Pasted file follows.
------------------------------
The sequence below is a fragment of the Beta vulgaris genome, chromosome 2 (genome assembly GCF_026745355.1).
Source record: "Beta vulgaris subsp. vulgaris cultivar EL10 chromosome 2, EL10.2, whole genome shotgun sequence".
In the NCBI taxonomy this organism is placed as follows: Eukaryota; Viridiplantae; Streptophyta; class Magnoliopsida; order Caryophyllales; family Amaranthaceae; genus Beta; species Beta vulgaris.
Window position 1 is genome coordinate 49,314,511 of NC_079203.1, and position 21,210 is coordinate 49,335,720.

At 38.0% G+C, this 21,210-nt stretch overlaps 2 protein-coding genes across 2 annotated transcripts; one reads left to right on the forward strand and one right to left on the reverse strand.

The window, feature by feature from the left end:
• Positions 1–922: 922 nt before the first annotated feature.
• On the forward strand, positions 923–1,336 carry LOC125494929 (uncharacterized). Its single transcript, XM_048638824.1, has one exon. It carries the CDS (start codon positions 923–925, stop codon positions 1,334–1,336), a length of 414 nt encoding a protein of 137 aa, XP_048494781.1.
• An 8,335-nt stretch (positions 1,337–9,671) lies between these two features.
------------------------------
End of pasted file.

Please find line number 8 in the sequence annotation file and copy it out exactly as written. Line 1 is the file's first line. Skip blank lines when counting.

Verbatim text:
• On the forward strand, positions 923–1,336 carry LOC125494929 (uncharacterized). Its single transcript, XM_048638824.1, has one exon. It carries the CDS (start codon positions 923–925, stop codon positions 1,334–1,336), a length of 414 nt encoding a protein of 137 aa, XP_048494781.1.